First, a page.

Story URL: http://news.medill.northwestern.edu/chicago/news.aspx?id=122007
Story Retrieval Date: 10/21/2014 11:41:07 AM CST
As consumers continue to scale back on purchases and focus on essentials, no price tag, even one attached to an engagement ring, is escaping scrutiny.
Koorosh Daneshgar, CEO of Koorosh & Valencia, located high in the Jewelers Center on South Wabash Avenue in Chicago's Loop, has seen the economy’s impact on engagement rings first hand.
“Right now people are coming in with budgets,” he said. “Before, they used to come in with love.”
According to research group The Wedding Report Inc., of Tucson, Ariz., the average spent on engagement rings fell 30 percent from $4,615 in 2007 to $3,215 last year and will continue to drop, by 9 percent this year and by an additional 3.7 percent, to $2,828, over the next five years.
Daneshgar said he's seeing fewer shoppers these days, and those who are coming in are looking for less expensive metals, opting, for example, for 14-karat gold bands instead of platinum ones. The shop has had to lower prices to avoid losing customers, he acknowledged.
At Diamonds Chicago, a few floors below Daneshgar’s store, manager Carlee Kelly said customers now “want more bang for the buck.” She said this translates into purchases of what she called “bluffy diamonds,” or diamonds with a lot sparkle of and a large carat count, but of a lower grade because of flaws that can be detected only with a loupe or microscope.
Kelly also noted another trend: shopping for rings at one price, then returning and spending less. According to Kelly, a customer who walked into the store during the interview to have her ring sized had come in with her husband several months ago and looked at rings in the $15,000 range. The ring the woman was having sized looked like the one she and her husband had discussed. However, Kelly said, unbeknownst to the wife, the ring being sized was not the one she and her husband considered. Instead, Kelly said, the woman’s husband came in at a later date, found a ring that looked the same and had the same carat count, but because it had lower-grade stones, cost $7,000.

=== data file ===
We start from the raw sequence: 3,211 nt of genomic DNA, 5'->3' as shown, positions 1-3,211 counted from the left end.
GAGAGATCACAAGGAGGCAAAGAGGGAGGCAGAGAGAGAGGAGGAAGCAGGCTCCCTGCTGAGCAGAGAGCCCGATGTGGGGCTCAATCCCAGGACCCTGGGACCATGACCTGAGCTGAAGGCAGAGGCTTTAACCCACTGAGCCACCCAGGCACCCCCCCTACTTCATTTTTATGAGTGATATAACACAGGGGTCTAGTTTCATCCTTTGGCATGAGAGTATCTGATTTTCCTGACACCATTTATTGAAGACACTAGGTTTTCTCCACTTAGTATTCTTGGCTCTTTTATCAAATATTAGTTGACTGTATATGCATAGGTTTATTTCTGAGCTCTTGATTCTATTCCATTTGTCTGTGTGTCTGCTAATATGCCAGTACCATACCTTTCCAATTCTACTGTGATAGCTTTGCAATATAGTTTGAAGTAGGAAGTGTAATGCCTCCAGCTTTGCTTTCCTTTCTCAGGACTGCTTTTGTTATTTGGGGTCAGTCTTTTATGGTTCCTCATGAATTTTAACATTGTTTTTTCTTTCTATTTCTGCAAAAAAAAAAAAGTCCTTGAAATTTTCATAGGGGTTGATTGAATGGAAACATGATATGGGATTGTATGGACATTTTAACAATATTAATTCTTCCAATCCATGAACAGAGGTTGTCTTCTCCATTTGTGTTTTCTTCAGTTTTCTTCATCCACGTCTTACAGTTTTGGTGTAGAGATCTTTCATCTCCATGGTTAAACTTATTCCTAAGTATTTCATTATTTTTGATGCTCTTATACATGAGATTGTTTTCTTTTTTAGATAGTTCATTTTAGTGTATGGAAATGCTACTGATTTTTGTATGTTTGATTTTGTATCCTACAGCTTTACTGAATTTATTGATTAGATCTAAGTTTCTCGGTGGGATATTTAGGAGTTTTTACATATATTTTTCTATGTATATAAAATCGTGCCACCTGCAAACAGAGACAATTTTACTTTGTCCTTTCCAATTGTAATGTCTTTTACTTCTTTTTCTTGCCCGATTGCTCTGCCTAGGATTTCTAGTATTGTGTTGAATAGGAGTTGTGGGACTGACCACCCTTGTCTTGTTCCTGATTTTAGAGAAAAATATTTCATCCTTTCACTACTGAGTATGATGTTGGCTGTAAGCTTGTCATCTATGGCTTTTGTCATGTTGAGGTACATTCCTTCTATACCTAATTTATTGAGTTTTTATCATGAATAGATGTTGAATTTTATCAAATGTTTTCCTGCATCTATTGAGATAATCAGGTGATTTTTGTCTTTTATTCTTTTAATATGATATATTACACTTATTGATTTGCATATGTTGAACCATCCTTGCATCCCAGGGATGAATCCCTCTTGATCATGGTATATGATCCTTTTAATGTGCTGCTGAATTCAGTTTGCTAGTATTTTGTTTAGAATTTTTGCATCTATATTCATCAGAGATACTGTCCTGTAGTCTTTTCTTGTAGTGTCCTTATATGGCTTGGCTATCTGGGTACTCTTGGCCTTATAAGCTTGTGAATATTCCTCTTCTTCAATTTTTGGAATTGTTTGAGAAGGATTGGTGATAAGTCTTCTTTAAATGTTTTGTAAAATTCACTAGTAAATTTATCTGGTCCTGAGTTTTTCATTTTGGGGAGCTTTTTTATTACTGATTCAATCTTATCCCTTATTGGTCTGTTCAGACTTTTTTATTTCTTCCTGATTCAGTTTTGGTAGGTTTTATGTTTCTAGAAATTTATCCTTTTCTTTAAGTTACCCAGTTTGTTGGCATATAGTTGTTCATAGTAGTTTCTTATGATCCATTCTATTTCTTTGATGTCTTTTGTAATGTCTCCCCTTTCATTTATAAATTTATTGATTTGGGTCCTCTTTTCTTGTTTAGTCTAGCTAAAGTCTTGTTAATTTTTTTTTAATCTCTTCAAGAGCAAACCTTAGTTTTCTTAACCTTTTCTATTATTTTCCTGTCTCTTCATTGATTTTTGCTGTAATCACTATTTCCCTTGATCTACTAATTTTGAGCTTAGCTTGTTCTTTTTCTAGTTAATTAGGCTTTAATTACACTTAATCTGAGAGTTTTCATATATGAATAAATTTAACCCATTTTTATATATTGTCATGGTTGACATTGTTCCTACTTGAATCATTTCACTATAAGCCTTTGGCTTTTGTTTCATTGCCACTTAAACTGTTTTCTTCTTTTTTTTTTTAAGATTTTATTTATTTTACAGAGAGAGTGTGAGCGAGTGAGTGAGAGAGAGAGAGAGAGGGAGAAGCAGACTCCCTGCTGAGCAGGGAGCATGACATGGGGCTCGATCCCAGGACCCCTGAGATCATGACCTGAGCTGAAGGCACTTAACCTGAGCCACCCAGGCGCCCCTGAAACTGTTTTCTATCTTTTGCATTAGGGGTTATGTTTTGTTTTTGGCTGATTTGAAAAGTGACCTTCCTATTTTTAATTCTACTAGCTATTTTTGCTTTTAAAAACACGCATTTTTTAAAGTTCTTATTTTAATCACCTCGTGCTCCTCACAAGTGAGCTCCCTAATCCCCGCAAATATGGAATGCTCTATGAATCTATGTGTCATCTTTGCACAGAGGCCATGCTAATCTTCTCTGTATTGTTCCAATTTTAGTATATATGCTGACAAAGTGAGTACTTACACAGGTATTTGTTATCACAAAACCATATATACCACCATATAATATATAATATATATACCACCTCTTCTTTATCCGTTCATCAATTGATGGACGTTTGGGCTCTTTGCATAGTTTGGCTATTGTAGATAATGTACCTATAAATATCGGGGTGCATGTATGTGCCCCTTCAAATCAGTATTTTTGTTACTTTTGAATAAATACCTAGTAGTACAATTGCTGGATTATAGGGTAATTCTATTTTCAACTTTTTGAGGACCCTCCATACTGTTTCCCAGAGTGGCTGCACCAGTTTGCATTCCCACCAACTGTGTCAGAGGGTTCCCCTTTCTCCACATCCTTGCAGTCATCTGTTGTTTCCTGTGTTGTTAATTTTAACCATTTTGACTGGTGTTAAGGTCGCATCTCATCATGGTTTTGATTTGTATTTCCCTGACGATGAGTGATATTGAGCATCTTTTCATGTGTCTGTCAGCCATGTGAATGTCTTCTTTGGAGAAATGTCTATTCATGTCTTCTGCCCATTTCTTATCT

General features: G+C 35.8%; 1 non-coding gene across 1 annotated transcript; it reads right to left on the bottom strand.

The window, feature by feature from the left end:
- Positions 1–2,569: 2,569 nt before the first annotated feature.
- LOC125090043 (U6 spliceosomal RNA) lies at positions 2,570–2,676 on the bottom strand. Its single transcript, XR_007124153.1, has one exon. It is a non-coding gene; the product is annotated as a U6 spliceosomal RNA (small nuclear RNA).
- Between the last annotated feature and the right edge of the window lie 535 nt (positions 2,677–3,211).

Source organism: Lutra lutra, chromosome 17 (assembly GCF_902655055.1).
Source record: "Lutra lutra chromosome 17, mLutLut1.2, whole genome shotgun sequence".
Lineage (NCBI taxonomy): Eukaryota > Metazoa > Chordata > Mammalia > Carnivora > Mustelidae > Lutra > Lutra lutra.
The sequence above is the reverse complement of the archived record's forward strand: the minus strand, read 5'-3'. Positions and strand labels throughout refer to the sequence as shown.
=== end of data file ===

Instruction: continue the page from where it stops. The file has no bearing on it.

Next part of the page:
Randall Wagner, CEO and founder of GemEx Systems Inc., of Mequon, Wis., which owns a technology that grades diamond brilliance, said the shift to focusing on diamond brilliance—how a diamond reflects light—instead of judging it strictly by grade, makes sense.
Wagner said a top-grade one-carat diamond can cost between $12,000 and $15,000. However, he said, a diamond may have “inclusions” the naked eye can’t see. The inclusions lower the intrinsic value of the gem, and with it, its rating.
According to Wagner, if the cut and polish are optimal, the brilliance of a lower-grade diamond, which can sell for between $5,000 and $7,000, can match that of a higher-grade one.
In Atlanta, gem broker Rami Hachamoff said his clients, whom he characterizes as in their mid-thirties and financially established, are buying rings that are 10 percent to 15 percent cheaper than in previous years. Hachamoff said the change “isn’t drastic, but it’s a change,” and that couples are willing to buy a smaller diamond as long as it is a high-grade one.
Even Internet merchants have seen customer preferences change.